Flexible Financing Is The Healthcare Rx That’s Good For Patients and Doctors

A generation ago, patients didn’t think of themselves as healthcare consumers because the transactional part of the process was largely taken care of by their insurance provider and evaluating the cost was not a big consideration for most.

That, of course, has changed dramatically as individuals pay an ever-larger share of the cost of care directly out of pocket, Synchrony Health and Wellness Health and Wellness Senior Vice President and General Manager Health Systems Shannon Burke told PYMNTS in a recent conversation.

“Patients are becoming healthcare consumers because of the increasing cost of care and the shift of those costs from insurance companies to individuals,” she said. “The solution, or one of the solutions that providers are offering, is flexible financing options to help patients pay for their healthcare costs that aren’t covered in other ways.”

Likewise, practitioners who are traditionally tasked with looking after patients’ well-being are increasingly finding themselves having to also consider financial realities at a time when consumers have over $140 billion of unpaid medical debt.

See also: With $140B In Medical Debt, Doctors Saying ‘I’ll Bill You’ Doesn’t Cut It Anymore

As a result, she said the financial journey and the health journey are becoming woven together in the modern context of providing care — and physicians realize that not talking about finances with their patients is doing them a disservice.

The new consideration for providers, Burke said, is how to have those conversations about payment and when to have them.

The Care Journey 

She said that the last thing a patient needs is uncertainty — a reality that extends to both their treatment course and their payments path. Leaving consumers to wander through an opaque and complex billing system that is not only bad for their health but is also 100 percent avoidable simply by moving the payment conversation earlier in the process.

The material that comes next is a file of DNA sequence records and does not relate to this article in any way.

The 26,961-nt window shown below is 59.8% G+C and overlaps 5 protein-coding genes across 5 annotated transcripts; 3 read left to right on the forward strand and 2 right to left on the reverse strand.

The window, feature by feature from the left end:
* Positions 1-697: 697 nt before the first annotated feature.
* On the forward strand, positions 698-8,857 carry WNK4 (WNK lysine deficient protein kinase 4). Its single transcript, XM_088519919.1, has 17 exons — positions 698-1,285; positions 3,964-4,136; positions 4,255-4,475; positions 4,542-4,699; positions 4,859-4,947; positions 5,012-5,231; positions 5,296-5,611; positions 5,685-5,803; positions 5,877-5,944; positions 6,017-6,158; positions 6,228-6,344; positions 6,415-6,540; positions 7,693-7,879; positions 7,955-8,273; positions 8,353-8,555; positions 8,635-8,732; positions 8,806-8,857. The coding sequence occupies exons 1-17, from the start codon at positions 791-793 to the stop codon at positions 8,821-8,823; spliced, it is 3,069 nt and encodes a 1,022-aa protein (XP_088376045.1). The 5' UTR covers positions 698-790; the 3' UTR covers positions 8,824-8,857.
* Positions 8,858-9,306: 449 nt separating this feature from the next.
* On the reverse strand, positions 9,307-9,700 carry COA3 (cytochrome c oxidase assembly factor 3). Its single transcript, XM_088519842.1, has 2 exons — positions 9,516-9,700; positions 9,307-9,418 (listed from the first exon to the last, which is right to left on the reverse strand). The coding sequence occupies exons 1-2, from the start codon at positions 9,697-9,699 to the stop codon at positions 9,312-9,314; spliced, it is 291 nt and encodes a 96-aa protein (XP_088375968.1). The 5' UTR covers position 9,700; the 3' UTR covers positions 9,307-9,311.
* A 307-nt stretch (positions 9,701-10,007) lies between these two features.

Practitioners, she said, need to get better about estimating what costs the consumer is going to bear at the outset and then offer consumers variety and flexibility in how those payments can be made. That will require health systems to change and move away from the blind bill processes of the past and into partnerships that will enable them to offer patients robust choices at the beginning of the process.

“Patients have been very clear about this and absolutely are looking for more choice, flexibility and a personalized approach to financing their portion of the care,” Burke said. “Providers are having to change their behavior. Now I’m really thinking about, if my patients are requiring me to give them a choice for financing, how can I give them flexibility and make it personalized to them?”

See more: Synchrony: Flexible Financing Options Align Patient, Provider Interests

And while that progress is hard to envision in real time, she noted the revenue cycle management (RCM) process has in recent years risen to the level of “heroics” when it has come to making expanded payments options possible.

Pushing To The Transparency Trend 

No one wants a surprise medical bill or a sudden scramble to cover an extremely big expense. It’s something that happens increasingly to consumers in critical care contexts when bills show up weeks or months later and are wildly out of proportion to what the patient is expecting.

However, one area where this doesn’t happen — and hasn’t historically happened —  is in the world of elective procedures like plastic surgery or cosmetic dentistry. Places where consumers expect to pick up the bill and a detailed invoice can actually be provided ahead of time.

Financing options have long been available in this segment but what’s happening now, she noted, is a rather rapid expansion into non-elective medical treatment where paying patients are increasingly demanding the same level of foreknowledge of what they are going to pay as well as a plan to pay it.

“We all know that any kind of surprise cost after the fact is not good, and it really erodes your overall satisfaction [with the experience and the provider],” Burke said. “So I think patients are engaging more and are less willing to be surprised at the end.”